Martí defined him as “The one who, with no more military science than the talent, organized the cavalry, remade a broken Camagüey, maintains war workshops in the woods, combines and directs victorious battles, and makes use of his renown to serve the prestige of law.” During the three and a half years he participated in the war, Agramonte fought in more than 100 battles.

The most extraordinary of all was his rescue of General Julio Sanguily, October 8, 1871.

His death would be a hard blow to the independence cause, but his example and legacy remain alive among Cubans, along with those immortal words, “May our cry always be for independence or death!”


Photo: Archive


It has been estimated that Antonio Maceo took part in 600 combat actions, among them some 200 of significant importance. Nonetheless, the act that most contributed to his great stature did not take place on the battlefield.

It was 1878, and while he and his men won a resounding victory against the infamous San Quintín Batallion near Camino de San Ulpiano, being signed in Camagüey was the Zanjón Pact with the Spanish.

Neither Maceo nor his troops had been consulted about the adoption of the peace agreement without independence. Thus, after hearing the news, he called his officers together, listened to their opinions, and decided to formally express his disagreement to the same Spanish authorities who had negotiated the Zanjón Pact.

He went on to lead what Martí described as one of the most glorious acts in Cuban history, the Protest of Baraguá.

With this effort, Fidel said, Maceo “reached his highest point, the patriotic, revolutionary spirit of our people,” adding that “without Baraguá, Yara would not have been Yara.”

The Titan went on to survive the productive truce and the conflict of ’95, in which he and Gómez led what many consider the most audacious military action of the century.

The scars on his body evidence the legendary Mambi’s grit, while his place among the Revolution’s most important figures is clear.

He was a man of battle, but of ideas, as well. “Attention must be paid to what he says, because Maceo has as much strength in his mind as he does in his arm,” Martí would say.

The lucid letter Maceo wrote to Liberation Army Colonel Federico Pérez, from El Roble camp in Pinar del Río, is eloquent, “Expect nothing from Spain. They have always disregarded us and it would be undignified to think anything else. I don’t expect anything from the U.S. either. We must all trust in our efforts. It is better to rise or fall without their help, than to contract debts of gratitude with such a powerful neighbor.”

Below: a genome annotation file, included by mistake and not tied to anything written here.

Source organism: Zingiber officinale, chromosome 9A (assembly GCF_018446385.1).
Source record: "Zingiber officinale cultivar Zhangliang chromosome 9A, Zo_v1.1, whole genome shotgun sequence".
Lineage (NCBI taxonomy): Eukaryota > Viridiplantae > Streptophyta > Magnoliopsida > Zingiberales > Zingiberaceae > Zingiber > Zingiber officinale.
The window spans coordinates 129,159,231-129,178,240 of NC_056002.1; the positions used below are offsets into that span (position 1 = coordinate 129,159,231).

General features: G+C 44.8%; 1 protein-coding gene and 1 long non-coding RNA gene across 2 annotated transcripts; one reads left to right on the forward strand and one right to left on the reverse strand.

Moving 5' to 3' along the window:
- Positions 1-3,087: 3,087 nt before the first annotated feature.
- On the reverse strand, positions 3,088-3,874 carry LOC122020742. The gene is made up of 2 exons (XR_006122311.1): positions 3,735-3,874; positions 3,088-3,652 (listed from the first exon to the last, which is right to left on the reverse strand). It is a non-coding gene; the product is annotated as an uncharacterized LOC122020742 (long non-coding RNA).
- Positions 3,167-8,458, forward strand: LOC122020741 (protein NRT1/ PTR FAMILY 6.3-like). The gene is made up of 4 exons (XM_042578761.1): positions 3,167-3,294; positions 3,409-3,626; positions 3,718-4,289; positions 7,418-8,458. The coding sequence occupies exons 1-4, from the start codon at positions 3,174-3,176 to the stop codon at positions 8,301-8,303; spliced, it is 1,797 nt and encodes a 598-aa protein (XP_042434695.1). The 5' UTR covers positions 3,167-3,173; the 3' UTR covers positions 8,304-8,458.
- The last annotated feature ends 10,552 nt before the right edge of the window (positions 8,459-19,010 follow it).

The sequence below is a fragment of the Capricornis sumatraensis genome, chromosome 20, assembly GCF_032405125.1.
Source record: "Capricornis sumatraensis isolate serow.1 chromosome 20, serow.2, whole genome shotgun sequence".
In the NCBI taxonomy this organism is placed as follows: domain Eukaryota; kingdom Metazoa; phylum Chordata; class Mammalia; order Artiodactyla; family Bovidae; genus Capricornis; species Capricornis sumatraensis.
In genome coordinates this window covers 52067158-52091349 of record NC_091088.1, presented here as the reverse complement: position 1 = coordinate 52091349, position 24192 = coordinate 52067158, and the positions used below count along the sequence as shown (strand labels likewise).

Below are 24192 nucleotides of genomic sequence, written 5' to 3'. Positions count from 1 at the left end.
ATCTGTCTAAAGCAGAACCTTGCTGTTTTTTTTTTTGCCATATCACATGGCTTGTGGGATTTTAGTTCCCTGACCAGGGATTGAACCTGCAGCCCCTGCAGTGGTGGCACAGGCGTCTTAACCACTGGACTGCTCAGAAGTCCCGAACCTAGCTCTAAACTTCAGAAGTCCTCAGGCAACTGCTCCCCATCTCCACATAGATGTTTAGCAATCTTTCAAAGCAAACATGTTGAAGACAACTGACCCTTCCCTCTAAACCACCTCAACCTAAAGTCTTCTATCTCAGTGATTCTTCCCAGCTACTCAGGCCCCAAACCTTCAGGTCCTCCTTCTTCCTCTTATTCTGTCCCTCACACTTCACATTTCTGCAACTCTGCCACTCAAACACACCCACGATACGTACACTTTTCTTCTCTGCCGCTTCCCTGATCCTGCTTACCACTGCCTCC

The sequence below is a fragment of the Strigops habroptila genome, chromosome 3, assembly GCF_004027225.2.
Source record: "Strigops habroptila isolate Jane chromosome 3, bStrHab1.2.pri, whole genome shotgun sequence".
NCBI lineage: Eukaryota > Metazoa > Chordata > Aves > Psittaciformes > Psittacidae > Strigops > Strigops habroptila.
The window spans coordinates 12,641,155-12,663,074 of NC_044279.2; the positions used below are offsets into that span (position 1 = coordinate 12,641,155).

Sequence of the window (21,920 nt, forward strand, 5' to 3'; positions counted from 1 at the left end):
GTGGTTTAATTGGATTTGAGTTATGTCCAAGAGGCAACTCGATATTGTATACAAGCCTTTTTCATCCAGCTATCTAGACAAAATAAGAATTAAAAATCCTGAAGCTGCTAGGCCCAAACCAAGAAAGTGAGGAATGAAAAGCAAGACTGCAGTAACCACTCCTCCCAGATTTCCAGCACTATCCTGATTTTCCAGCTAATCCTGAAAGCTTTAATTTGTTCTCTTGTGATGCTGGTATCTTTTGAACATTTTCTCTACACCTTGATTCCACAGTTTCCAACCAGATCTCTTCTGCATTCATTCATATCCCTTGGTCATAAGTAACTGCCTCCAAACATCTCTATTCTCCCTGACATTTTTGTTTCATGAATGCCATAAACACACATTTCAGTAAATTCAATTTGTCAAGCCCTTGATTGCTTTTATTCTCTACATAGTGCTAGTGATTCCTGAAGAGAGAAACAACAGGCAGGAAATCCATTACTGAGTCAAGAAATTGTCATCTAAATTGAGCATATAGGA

Like Martí, he did not think solely of Cuba’s freedom, insisting that once independence was won on this island, he would seek permission to struggle for that of Puerto Rico, “I do not wish to lay down my sword, leaving this portion of America enslaved.”


Photo: Archive


November 4, 1868, is not a date much mentioned in Cuban history, but events on that day had a profound impact on our wars of independence.

Around noon, at a place known as Tienda del Pino, a Mambi group of some 40 men, commanded by the Dominican Máximo Gómez, led the first machete charge of the war.

The enemy suffered an estimated 200 casualties, confirming the effectiveness of the machete as a weapon in battle.

Gómez, who was an officer and knew of its use in military conflicts in his land, made a contribution of great value to the cause. From that point on, combining the machete with cavalry would wreak havoc on enemy troops.

Given the shortage of firearms and ammunition, the machete became a constant throughout the wars of independence, and the symbol of Cuban rebellion and determination.

Gómez, known as the Generalísimo, would make the cause of Cuba his own, and in the war of 1868, thanks to his intelligence and talent as a military strategist, he became one of the principal leaders of the Liberation Army. In the war of 1895, he would be the General-in-Chief of the Mambi command.

Along with Maceo, he was one of the architects of the East-West invasion, leading critical battles and forcefully denouncing the dire situation facing the Cuban people under Spanish colonialism.

“When I got to the bottom, when I put my hand over the pained heart of the working people and felt the wound of sadness… I was indignant and fully committed against the country’s higher classes,” he wrote in a letter to

Colonel Andrés Moreno.

He never demanded any personal benefit or placed conditions on his participation in the struggle for a free Cuba.

When Martí called on him to join the Necessary War, he did so honestly and humbly, writing, “I offer you… this new task, although today I have no compensation to provide you, other than the satisfaction of your sacrifice and the probable ingratitude of men…”